By Alex from Orland Hills, IL on August 22, 2015
Is there anything else that is needed to complete this Empire Vail premium vent-free natural gas see-thru fireplace besides the log set? Will I need to buy a controller to turn it on or is that included?
By Will M. on August 24, 2015
Answer:Aside from the separately purchased LSU24RR log set that is required to complete installation, the optional remotes can be viewed under "Popular Accessories for this Item" on the product page for the item in question.
By Hannah from Houston, TX on September 2, 2015
I am need of a double sided 36 inch gas fireplace for the exterior of our home on a covered patio. Is this Empire Vail Premium vent-free natural gas see-thru fireplace OK to use outside? Also, if we wanted one that did require a vent/chimney, do you have one that you could recommend?
By Brennan W. on September 2, 2015
By Penny from Oriental, NC on May 24, 2015
Can this Empire Vail premium vent-free gas see-thru fireplace be used with propane?
By Brennan W. on May 26, 2015
By Tom from Gordon, WI on January 24, 2014
What is this item's BTU rating?
By Collin C. - NFI Master Hearth Professional on January 24, 2014
Answer:This unit has an input rating of 38,000 BTUs, with virtually no energy loss, due to the vent free design.
By Dave from Colorado Springs, CO on April 25, 2013
How much heat does this fireplace produce? Is it enough to heat a basement room?
By Collin C. - NFI Master Hearth Professional on April 25, 2013
Answer:Vent free fireplaces are by nature the most efficient hearth appliance on the market today. As such, they do offer a substantial amount of supplemental heat to a room. The BTU output of this unit would allow you to heat approximately 1,000 square feet, as long as the unit is centrally located in the space and there is some form of air circulation employed.
By on October 17, 2011
I'm looking for a see through fireplace that can be placed in a wall between the living room and kitchen so a view of the fireplace is seen from both the living room and kitchen, but also can be placed next to a gas stove/oven. Can this item do this? If not, is there a see through fireplace that can under these circumstances?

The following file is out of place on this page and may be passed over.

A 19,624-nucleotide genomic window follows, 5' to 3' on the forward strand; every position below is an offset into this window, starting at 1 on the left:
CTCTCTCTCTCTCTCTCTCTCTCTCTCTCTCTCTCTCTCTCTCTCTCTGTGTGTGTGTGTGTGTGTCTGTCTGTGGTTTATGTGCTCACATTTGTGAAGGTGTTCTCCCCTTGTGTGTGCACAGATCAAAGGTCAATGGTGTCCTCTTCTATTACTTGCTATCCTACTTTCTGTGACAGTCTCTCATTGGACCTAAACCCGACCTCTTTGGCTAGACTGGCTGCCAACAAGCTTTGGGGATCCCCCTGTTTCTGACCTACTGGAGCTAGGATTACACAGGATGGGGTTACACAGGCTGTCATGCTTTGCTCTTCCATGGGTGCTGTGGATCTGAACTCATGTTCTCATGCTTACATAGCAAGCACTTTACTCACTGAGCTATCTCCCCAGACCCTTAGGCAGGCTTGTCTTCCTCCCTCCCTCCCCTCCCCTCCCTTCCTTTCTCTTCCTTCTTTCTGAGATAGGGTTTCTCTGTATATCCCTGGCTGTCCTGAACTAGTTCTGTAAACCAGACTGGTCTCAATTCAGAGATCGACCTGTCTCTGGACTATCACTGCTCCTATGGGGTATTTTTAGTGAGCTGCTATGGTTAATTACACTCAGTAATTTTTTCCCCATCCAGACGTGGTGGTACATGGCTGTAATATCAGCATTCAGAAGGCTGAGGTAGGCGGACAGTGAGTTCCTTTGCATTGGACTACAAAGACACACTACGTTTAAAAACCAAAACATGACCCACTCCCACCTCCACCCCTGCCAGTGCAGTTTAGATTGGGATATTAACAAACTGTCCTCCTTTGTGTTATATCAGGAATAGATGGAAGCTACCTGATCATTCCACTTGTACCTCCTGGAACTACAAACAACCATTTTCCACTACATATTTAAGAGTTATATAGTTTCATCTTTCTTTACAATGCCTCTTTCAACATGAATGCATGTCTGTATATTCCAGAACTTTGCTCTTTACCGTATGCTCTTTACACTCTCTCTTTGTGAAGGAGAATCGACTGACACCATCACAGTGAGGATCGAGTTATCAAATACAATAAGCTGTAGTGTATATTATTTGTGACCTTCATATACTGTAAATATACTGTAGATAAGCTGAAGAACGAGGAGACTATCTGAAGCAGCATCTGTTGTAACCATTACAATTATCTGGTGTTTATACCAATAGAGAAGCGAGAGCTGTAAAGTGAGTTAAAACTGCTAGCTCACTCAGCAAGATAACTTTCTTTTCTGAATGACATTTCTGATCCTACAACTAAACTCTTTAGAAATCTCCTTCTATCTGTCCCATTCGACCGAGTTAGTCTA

By Customer Service on October 17, 2011
Answer:This fireplace can indeed be installed in the manner you want, but you do need 9 inches of clearance on either side of the fireplace before your next appliance. The fireplace would need to be installed flush with the walls on both sides as well. It is also strongly recommended that you look carefully at the manufacturer's recommended clearances which are listed in the owner's manual, which you can on this item page. Be sure to look at the sections of that manual that pertain to the item number you inquired about, because that manual is used for both see-through and peninsula models.
By Fred from Columbia, SC on March 21, 2017
Are glass doors (both sides) available for this model? I have an indoor-outdoor configuration where I would like to use this, but obviously I cannot do so if the separate sides cannot be closed off in some manner.
By Tyler M. on March 22, 2017
Answer:No glass doors are available for this model and it is not suitable for an indoor/outdoor installation configuration.
By Lisa from Jonesboro, Georgia on January 5, 2014
Can any manufacturers log set/ burner/ blower combo be used for this unit as long as it fits to size?
By Tyler M. - NFI Certified Specialist on January 6, 2014
By Nathan from Knoxvile, TN on August 19, 2014
We want to place a peninsula ventless gas fireplace between the new master bath and new master den so both areas can benefit by it. The square footage is approx 400 with an open 4' connection into a 13' x 14' area which is connected to the master bedroom by a 4' opening. Is this area too small for this idea?
By eFireplaceStore on August 19, 2014
Answer:Based on the description of the space, it could physically support up to 64,000 BTUs of appliance input. This is assuming there are 8 foot ceilings in the area. However, I would like to verify the purpose of the space. The term den does not usually pertain to a sleeping room, but your description of the area makes it seem like it may be just that. If it is, a ventless appliance would not be the way to go. Instead, a direct vent appliance would be the better choice, as this would eliminate the possibility of oxygen deprivation.